|From:||Alain Lemaire <alargule@...>|
|Date:||Saturday, May 6, 2006, 19:40|
I'm new to this site, so an introduction might be a good start. I'm Alain
Lemaire, Dutch (don't ask about the French name), I live in Amsterdam and
I'm 24 years old.
My interest in developing conlangs started some 10 years ago. I've sticked
to two languages, one of which is currently under development and called
'Franaderoan'. It has no webpage (and it probably won't have one in the near
future) - so I can't link you to a detailed description of the language.
Anyway, I ran into a problem when I came to developing auxiliary verbs - or
should I say modal verbs. English, for example, has modal/aux. verbs like
'want to', 'have to', 'should', 'may', 'ought to' etc. My native tongue,
Dutch, features them as well: 'moeten', 'kunnen', 'willen', '(niet) hoeven
te' etc. The problem arises when it comes down to negations of those modal
verbs - and then especially the modal verb that expresses an obligation
('must', 'have to', 'should').
A negation of this verb can mean two things. For example (in Dutch):
je moet gaan (you have to go/you must go);
je hoeft niet te gaan (you don't have to go);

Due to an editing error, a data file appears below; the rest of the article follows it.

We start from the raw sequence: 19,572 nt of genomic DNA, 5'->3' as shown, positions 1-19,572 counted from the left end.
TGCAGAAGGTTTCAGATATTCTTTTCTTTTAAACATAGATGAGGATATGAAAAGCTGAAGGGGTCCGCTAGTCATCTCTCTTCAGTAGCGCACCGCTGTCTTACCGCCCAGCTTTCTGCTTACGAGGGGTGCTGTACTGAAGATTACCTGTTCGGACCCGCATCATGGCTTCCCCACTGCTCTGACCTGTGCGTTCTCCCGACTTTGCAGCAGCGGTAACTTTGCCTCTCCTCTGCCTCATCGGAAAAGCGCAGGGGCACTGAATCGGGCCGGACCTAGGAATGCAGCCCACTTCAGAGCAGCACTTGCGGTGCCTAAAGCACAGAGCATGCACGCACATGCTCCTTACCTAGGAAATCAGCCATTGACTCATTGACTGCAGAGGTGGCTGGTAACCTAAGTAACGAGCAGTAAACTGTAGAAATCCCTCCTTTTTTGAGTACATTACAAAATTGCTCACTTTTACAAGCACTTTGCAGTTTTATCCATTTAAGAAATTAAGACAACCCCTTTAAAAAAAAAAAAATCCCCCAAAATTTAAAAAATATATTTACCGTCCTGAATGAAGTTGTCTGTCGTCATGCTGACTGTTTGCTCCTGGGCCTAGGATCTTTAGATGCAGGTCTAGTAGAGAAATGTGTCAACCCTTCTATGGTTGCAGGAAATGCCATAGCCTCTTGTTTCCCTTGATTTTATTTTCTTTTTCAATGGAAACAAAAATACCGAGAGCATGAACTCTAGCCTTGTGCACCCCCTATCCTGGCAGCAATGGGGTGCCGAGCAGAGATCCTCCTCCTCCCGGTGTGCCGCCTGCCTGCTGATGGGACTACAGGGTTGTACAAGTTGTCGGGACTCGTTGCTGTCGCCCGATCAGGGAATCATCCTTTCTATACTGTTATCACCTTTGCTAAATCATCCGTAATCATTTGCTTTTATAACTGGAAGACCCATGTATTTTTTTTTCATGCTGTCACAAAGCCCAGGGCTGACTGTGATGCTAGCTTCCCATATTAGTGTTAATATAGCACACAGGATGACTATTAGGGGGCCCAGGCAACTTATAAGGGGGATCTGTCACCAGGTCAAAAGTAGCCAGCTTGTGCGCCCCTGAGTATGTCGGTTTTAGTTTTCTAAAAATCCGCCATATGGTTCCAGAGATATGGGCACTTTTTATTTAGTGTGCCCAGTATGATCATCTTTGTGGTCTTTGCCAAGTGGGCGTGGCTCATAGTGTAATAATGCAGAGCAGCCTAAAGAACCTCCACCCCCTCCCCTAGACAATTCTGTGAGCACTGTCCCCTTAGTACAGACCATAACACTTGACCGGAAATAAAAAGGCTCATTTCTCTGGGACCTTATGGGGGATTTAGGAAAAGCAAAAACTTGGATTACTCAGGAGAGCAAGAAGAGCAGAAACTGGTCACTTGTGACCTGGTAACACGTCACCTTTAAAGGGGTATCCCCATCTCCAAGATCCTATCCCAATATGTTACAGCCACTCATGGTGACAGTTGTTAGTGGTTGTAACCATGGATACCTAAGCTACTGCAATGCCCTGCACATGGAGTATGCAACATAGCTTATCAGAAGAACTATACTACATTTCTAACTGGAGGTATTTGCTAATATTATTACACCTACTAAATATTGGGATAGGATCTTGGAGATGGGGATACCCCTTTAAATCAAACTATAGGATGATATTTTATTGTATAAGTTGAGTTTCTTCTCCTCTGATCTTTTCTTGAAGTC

je moet niet gaan (you must not go/you shouldn't go).
In the first negating sentence, the modal verb is being negated (it is not
mandatory to go); whereas in the second, it's the action itself (it is
mandatory not to go).
My question is as follows: is this distinction between two possible forms of
negation of the modal verb 'have to'/'must'/'should' (Dutch 'moeten') a
typical feature of European (German, Latin) languages? Or is it a
distinction that is made universally - so every language has it's own way of
saying either 'je hoeft niet te gaan' or 'je moet niet gaan'? Are there
languages that don't make that distinction (and have only one negating form
of the verb 'have to')?
And: could somebody give me some examples of how it is (not) being done in
other (preferably non-European) languages - or (your own) con-langs?
Maybe it's a difficult question to answer - it's a very specific one at
least. However, I do hope that someone could shed some light on this matter.